By Rebecca Morelle
Science reporter, BBC News, Costa Rica
The golden toad has vanished from Costa Rica's rainforests
Scientists are set to begin a hunt for the some of the world's rarest frogs in Costa Rica, including the iconic golden toad, last seen some 20 years ago.
A team from Manchester University and Chester Zoo are in Costa Rica to track down the highly endangered creatures.
BBC News will follow their trek deep into the cloud forests of Monteverde.
Amphibian numbers around the world have crashed, in part because of a deadly fungus. Costa Rica has been particularly badly hit.
Expedition leader Andrew Gray, from the University of Manchester's Manchester Museum, said: "Costa Rica's highlands used to be major biodiversity hotspots - but in many areas, amphibian populations have been completely decimated."
In the late 1980s, herpetologists around the world found that amphibian populations were suffering unprecedented declines, but they struggled to understand exactly why.
A decade later, researchers isolated a previously unknown fungus, Batrachochytrium dendrobatidis, which was infecting amphibians, effectively suffocating them by making it impossible for them to breathe across their skin.
Recently, the scientists working on the Global Amphibian Assessment estimated that one-third of all amphibians were threatened with extinction and about 120 species had already become extinct since the 1980s.
Many believe the disease caused by the chytrid fungus is a key factor for this crash. Other causes are thought to include habitat destruction and changes in climate.
Countries in Central America have been particularly badly affected by the deadly chytrid fungus, which is widespread there. A great deal of effort is now being put into place to safeguard any remaining species.
To find this species last year that was thought to be extinct at the same times as the golden toad was incredible
Andrew Gray said: "For the last 10 years, I've been working with others to ensure the future for frogs that have so far escaped extinction.
"One of the main things I have been doing is establishing breeding populations in Manchester Museum for a number of very, very rare species - including the splendid leaf frog (Cruziohyla calcarifer), the yellow-eyed leaf frog (Agalychnas annae) and the lemur leaf frog (Hylomantis lemur).
"I've also been working with the Costa Rican authorities and scientists to put conservation measures into place at the sites where any rare frogs are found."
Last year, Mr Gray caught a glimpse of the Ithsmohyla rivularis in the cloud forests of Monteverde - a frog that was thought to have gone extinct about 20 years ago.
Manchester Museum has a splendid leaf captive breeding population
He said: "To find this species last year that was thought to have become extinct at the same time as the golden toad was incredible - it is the rarest tree frog in the world."
He has now been given special permission by the Costa Rican authorities to collect some of the frogs to take back to Manchester.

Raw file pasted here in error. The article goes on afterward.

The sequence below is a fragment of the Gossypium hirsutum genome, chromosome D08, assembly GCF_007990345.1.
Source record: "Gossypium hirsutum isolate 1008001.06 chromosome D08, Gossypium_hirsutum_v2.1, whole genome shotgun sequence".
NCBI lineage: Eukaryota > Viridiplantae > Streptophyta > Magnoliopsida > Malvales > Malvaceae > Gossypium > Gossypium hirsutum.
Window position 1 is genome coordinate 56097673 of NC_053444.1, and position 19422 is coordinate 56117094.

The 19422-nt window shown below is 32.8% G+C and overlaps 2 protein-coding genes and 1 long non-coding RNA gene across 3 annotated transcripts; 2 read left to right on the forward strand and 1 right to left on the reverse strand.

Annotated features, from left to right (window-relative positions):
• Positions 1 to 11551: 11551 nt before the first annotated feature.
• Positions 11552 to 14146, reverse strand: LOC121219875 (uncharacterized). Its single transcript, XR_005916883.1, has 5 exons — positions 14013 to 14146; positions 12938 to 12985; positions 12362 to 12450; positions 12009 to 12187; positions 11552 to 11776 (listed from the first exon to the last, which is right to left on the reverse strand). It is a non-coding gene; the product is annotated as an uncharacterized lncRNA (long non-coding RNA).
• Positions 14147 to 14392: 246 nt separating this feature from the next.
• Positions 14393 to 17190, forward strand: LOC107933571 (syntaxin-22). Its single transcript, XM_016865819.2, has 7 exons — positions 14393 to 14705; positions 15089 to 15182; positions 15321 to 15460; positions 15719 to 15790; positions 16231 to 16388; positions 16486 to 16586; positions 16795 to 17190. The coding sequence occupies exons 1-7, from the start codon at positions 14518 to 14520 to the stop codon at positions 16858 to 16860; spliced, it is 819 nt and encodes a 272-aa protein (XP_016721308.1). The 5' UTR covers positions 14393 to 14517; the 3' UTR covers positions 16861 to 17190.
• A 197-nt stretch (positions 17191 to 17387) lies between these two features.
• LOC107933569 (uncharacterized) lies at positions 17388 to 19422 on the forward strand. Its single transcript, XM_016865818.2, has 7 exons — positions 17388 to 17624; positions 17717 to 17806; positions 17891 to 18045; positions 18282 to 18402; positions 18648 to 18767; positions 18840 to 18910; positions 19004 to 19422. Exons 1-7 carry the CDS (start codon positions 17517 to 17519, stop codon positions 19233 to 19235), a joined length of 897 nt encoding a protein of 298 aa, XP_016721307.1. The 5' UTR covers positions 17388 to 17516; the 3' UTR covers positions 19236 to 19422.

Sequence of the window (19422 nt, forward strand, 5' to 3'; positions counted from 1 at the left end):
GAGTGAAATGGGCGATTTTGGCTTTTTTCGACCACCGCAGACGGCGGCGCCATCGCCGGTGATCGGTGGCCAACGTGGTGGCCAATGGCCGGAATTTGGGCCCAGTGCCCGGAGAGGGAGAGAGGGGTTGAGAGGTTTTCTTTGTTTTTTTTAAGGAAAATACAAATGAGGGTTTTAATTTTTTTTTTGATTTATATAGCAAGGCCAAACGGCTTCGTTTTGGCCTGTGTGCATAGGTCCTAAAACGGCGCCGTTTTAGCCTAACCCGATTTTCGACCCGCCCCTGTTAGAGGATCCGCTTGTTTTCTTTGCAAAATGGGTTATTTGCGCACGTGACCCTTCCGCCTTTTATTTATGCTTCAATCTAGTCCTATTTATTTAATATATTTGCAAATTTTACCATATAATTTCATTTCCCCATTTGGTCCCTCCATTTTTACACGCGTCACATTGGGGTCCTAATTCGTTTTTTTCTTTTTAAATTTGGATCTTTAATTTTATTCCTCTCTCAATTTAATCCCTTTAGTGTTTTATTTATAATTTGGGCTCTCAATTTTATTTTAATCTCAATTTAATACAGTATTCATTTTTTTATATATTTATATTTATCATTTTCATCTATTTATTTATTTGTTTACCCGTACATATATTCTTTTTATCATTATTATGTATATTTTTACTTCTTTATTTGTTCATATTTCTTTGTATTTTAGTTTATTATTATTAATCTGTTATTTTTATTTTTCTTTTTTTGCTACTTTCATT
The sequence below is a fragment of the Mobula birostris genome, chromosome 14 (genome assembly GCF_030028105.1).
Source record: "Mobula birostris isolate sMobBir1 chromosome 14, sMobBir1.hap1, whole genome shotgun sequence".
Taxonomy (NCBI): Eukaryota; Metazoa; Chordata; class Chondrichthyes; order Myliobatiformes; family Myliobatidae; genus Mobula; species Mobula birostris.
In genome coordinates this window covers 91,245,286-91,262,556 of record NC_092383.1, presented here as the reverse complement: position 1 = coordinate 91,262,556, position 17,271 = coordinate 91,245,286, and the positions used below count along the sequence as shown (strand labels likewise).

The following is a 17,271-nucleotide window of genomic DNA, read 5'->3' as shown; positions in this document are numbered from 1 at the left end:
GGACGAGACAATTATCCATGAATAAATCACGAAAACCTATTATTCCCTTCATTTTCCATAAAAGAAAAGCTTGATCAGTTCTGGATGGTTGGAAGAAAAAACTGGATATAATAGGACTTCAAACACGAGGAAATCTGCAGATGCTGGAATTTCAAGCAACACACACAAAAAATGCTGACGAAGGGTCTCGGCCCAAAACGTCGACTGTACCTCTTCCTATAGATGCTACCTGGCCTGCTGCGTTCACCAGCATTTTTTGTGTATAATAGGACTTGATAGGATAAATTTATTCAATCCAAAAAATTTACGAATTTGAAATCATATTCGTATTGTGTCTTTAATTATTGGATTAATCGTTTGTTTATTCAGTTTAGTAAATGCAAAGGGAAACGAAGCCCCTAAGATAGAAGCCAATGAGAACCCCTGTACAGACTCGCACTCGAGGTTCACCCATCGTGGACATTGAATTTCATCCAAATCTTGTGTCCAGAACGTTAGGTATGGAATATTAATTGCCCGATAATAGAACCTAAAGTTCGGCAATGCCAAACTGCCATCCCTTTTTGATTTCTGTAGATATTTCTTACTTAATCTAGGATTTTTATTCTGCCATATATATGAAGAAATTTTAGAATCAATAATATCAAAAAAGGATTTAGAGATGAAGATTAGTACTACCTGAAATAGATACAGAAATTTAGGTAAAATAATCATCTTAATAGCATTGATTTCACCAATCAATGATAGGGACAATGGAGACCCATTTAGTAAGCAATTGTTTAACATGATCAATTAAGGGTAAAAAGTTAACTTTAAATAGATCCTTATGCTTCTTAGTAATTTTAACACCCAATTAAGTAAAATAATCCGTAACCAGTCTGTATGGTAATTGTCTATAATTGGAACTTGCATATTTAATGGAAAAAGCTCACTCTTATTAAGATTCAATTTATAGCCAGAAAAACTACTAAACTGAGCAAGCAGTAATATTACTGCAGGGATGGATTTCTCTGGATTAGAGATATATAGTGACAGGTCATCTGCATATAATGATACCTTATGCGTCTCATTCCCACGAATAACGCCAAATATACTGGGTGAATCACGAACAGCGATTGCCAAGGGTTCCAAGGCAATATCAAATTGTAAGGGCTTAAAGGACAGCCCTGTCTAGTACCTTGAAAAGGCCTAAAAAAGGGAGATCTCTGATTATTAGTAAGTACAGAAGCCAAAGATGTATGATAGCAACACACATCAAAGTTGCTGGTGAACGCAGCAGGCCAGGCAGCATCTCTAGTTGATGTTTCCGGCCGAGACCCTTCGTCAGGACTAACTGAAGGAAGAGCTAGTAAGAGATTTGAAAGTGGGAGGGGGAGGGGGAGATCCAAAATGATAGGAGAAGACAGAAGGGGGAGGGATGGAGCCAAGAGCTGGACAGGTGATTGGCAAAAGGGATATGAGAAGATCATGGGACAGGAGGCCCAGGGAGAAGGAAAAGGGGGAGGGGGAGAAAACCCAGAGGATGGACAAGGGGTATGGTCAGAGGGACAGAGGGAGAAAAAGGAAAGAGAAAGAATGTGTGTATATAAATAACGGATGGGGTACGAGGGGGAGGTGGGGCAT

He told the BBC: "We are returning to thoroughly search the site in the hope of finding more specimens.
"It's not going to be easy - they live deep in the Monteverde rainforest, they are only a couple of centimetres in size and they only come out in the dead of night - and while the males do call, the females don't make a sound."
'Never say never'
The rediscovery of Ithsmohyla rivularis has spurred the team on to also try to seek out a golden toad (Bufo pereglines).
This colourful amphibian, which scientists only discovered in 1966, became the iconic symbol of amphibian decline. In 1987 there were approximately 1,500 of the toads, but just two years later it had vanished from the face of the rainforest.
Mr Gray said: "We are going to be trekking through an area where the golden toad used to thrive. It is very unlikely we will find one - but as last year's discovery showed us, never say never."
The Manchester team has been looking at the properties of frogs' skin
While in the rainforest, the team will also be trying to track down the miniature red-eyed tree frog (Duellmanohyla uranochroa) - a species on the brink of extinction - to investigate how some frogs may be able to prevent the chytrid fungus from taking hold.
This is a unique opportunity to study the frogs in their natural habitat
Previous research has shown that some species of tree frog have a special pigment in their skin that enables them to reflect light, allowing them to "sunbathe" without drying out.
Physicist Mark Dickinson, from Photon Science Institute at the University of Manchester, will be taking a spectrometer into the field to investigate how different frog species reflect light.
He said: "So far, I've only been able to investigate captive frogs in the lab. This is a unique opportunity to study the frogs in their natural habitat."
The team believes that the ability to sit out in the Sun may allow the frogs' skin to heat up just enough to kill off chytrid - preventing the disease from taking its grip.
Some of the team will also be heading to the last known breeding site of the green-eyed frog (Lithobates vibicarius) where Chester Zoo is helping to support a conservation programme.
BBC News will be keeping track of the researchers' progress over the next two weeks.
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